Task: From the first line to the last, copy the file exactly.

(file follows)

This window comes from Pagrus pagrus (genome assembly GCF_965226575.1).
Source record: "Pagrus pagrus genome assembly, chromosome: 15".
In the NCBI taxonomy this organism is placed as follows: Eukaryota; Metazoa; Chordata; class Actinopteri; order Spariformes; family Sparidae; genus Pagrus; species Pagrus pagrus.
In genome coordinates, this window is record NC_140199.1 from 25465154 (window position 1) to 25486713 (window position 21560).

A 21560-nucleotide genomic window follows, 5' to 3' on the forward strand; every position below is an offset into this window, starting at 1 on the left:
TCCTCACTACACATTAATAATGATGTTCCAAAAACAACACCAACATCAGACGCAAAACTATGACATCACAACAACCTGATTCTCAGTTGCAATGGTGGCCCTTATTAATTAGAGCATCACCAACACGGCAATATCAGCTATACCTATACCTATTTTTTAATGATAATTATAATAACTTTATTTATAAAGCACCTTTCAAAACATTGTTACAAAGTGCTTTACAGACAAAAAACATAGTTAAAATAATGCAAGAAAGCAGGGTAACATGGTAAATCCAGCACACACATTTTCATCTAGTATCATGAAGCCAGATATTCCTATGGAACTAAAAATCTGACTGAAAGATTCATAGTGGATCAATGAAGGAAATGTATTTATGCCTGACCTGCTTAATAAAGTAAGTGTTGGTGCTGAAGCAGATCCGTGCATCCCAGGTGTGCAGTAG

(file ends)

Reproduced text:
This window comes from Pagrus pagrus (genome assembly GCF_965226575.1).
Source record: "Pagrus pagrus genome assembly, chromosome: 15".
In the NCBI taxonomy this organism is placed as follows: Eukaryota; Metazoa; Chordata; class Actinopteri; order Spariformes; family Sparidae; genus Pagrus; species Pagrus pagrus.
In genome coordinates, this window is record NC_140199.1 from 25465154 (window position 1) to 25486713 (window position 21560).

A 21560-nucleotide genomic window follows, 5' to 3' on the forward strand; every position below is an offset into this window, starting at 1 on the left:
TCCTCACTACACATTAATAATGATGTTCCAAAAACAACACCAACATCAGACGCAAAACTATGACATCACAACAACCTGATTCTCAGTTGCAATGGTGGCCCTTATTAATTAGAGCATCACCAACACGGCAATATCAGCTATACCTATACCTATTTTTTAATGATAATTATAATAACTTTATTTATAAAGCACCTTTCAAAACATTGTTACAAAGTGCTTTACAGACAAAAAACATAGTTAAAATAATGCAAGAAAGCAGGGTAACATGGTAAATCCAGCACACACATTTTCATCTAGTATCATGAAGCCAGATATTCCTATGGAACTAAAAATCTGACTGAAAGATTCATAGTGGATCAATGAAGGAAATGTATTTATGCCTGACCTGCTTAATAAAGTAAGTGTTGGTGCTGAAGCAGATCCGTGCATCCCAGGTGTGCAGTAG